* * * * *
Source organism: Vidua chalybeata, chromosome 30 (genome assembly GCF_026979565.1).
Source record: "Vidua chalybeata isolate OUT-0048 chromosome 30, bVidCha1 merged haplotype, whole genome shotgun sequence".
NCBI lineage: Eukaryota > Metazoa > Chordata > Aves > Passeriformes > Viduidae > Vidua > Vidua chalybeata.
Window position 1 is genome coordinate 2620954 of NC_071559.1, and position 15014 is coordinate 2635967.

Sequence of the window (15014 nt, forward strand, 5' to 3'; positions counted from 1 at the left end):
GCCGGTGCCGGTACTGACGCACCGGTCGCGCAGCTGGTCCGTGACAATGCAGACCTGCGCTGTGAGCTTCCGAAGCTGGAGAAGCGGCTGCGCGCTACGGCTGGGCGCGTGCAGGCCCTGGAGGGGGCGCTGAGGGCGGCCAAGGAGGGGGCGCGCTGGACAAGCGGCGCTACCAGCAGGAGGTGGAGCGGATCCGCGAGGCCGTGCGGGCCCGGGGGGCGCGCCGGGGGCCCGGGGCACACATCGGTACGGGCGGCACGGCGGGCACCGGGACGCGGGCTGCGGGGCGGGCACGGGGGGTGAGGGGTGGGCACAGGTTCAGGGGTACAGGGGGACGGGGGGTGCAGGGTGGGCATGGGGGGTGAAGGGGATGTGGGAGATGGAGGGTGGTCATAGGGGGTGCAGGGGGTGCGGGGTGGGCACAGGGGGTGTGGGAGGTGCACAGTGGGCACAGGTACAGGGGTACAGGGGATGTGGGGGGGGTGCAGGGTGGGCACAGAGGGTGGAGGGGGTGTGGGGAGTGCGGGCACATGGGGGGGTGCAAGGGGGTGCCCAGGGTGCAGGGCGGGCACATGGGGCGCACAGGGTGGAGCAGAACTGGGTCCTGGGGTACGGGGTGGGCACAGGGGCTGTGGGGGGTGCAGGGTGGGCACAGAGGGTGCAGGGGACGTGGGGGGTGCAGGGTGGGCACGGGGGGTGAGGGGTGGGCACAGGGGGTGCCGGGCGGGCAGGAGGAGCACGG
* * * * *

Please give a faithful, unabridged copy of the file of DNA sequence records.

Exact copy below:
Source organism: Vidua chalybeata, chromosome 30 (genome assembly GCF_026979565.1).
Source record: "Vidua chalybeata isolate OUT-0048 chromosome 30, bVidCha1 merged haplotype, whole genome shotgun sequence".
NCBI lineage: Eukaryota > Metazoa > Chordata > Aves > Passeriformes > Viduidae > Vidua > Vidua chalybeata.
Window position 1 is genome coordinate 2620954 of NC_071559.1, and position 15014 is coordinate 2635967.

Sequence of the window (15014 nt, forward strand, 5' to 3'; positions counted from 1 at the left end):
GCCGGTGCCGGTACTGACGCACCGGTCGCGCAGCTGGTCCGTGACAATGCAGACCTGCGCTGTGAGCTTCCGAAGCTGGAGAAGCGGCTGCGCGCTACGGCTGGGCGCGTGCAGGCCCTGGAGGGGGCGCTGAGGGCGGCCAAGGAGGGGGCGCGCTGGACAAGCGGCGCTACCAGCAGGAGGTGGAGCGGATCCGCGAGGCCGTGCGGGCCCGGGGGGCGCGCCGGGGGCCCGGGGCACACATCGGTACGGGCGGCACGGCGGGCACCGGGACGCGGGCTGCGGGGCGGGCACGGGGGGTGAGGGGTGGGCACAGGTTCAGGGGTACAGGGGGACGGGGGGTGCAGGGTGGGCATGGGGGGTGAAGGGGATGTGGGAGATGGAGGGTGGTCATAGGGGGTGCAGGGGGTGCGGGGTGGGCACAGGGGGTGTGGGAGGTGCACAGTGGGCACAGGTACAGGGGTACAGGGGATGTGGGGGGGGTGCAGGGTGGGCACAGAGGGTGGAGGGGGTGTGGGGAGTGCGGGCACATGGGGGGGTGCAAGGGGGTGCCCAGGGTGCAGGGCGGGCACATGGGGCGCACAGGGTGGAGCAGAACTGGGTCCTGGGGTACGGGGTGGGCACAGGGGCTGTGGGGGGTGCAGGGTGGGCACAGAGGGTGCAGGGGACGTGGGGGGTGCAGGGTGGGCACGGGGGGTGAGGGGTGGGCACAGGGGGTGCCGGGCGGGCAGGAGGAGCACGG